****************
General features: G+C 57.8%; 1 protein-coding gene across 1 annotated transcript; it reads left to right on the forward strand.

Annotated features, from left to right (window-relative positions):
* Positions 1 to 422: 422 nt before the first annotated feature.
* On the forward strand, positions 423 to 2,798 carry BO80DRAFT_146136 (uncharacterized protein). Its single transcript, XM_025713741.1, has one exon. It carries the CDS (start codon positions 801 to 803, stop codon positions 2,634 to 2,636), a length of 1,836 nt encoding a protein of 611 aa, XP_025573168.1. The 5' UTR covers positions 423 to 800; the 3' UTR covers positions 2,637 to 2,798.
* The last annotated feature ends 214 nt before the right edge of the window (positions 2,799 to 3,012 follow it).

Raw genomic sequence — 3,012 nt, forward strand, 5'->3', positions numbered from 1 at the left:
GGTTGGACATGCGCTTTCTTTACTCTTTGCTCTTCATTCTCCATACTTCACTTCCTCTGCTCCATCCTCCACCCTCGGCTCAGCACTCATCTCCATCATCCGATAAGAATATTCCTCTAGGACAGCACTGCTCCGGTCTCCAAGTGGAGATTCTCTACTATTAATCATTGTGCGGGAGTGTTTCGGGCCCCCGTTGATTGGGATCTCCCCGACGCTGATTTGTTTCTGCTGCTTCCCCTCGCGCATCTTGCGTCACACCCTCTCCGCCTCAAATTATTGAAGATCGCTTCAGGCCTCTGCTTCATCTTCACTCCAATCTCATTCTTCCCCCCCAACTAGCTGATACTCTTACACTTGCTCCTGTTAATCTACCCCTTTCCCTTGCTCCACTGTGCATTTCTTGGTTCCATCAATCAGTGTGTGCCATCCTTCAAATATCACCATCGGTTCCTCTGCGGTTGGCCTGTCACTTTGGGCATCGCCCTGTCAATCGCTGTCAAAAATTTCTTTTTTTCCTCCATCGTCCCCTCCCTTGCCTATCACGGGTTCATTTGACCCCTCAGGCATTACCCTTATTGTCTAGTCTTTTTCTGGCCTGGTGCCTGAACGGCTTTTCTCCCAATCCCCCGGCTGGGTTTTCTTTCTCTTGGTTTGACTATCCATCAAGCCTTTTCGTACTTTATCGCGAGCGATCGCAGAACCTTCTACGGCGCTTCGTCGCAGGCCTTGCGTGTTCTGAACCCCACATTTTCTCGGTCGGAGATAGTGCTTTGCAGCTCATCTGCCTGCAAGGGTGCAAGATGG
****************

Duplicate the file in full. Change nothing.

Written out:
General features: G+C 57.8%; 1 protein-coding gene across 1 annotated transcript; it reads left to right on the forward strand.

Annotated features, from left to right (window-relative positions):
* Positions 1 to 422: 422 nt before the first annotated feature.
* On the forward strand, positions 423 to 2,798 carry BO80DRAFT_146136 (uncharacterized protein). Its single transcript, XM_025713741.1, has one exon. It carries the CDS (start codon positions 801 to 803, stop codon positions 2,634 to 2,636), a length of 1,836 nt encoding a protein of 611 aa, XP_025573168.1. The 5' UTR covers positions 423 to 800; the 3' UTR covers positions 2,637 to 2,798.
* The last annotated feature ends 214 nt before the right edge of the window (positions 2,799 to 3,012 follow it).

Raw genomic sequence — 3,012 nt, forward strand, 5'->3', positions numbered from 1 at the left:
GGTTGGACATGCGCTTTCTTTACTCTTTGCTCTTCATTCTCCATACTTCACTTCCTCTGCTCCATCCTCCACCCTCGGCTCAGCACTCATCTCCATCATCCGATAAGAATATTCCTCTAGGACAGCACTGCTCCGGTCTCCAAGTGGAGATTCTCTACTATTAATCATTGTGCGGGAGTGTTTCGGGCCCCCGTTGATTGGGATCTCCCCGACGCTGATTTGTTTCTGCTGCTTCCCCTCGCGCATCTTGCGTCACACCCTCTCCGCCTCAAATTATTGAAGATCGCTTCAGGCCTCTGCTTCATCTTCACTCCAATCTCATTCTTCCCCCCCAACTAGCTGATACTCTTACACTTGCTCCTGTTAATCTACCCCTTTCCCTTGCTCCACTGTGCATTTCTTGGTTCCATCAATCAGTGTGTGCCATCCTTCAAATATCACCATCGGTTCCTCTGCGGTTGGCCTGTCACTTTGGGCATCGCCCTGTCAATCGCTGTCAAAAATTTCTTTTTTTCCTCCATCGTCCCCTCCCTTGCCTATCACGGGTTCATTTGACCCCTCAGGCATTACCCTTATTGTCTAGTCTTTTTCTGGCCTGGTGCCTGAACGGCTTTTCTCCCAATCCCCCGGCTGGGTTTTCTTTCTCTTGGTTTGACTATCCATCAAGCCTTTTCGTACTTTATCGCGAGCGATCGCAGAACCTTCTACGGCGCTTCGTCGCAGGCCTTGCGTGTTCTGAACCCCACATTTTCTCGGTCGGAGATAGTGCTTTGCAGCTCATCTGCCTGCAAGGGTGCAAGATGG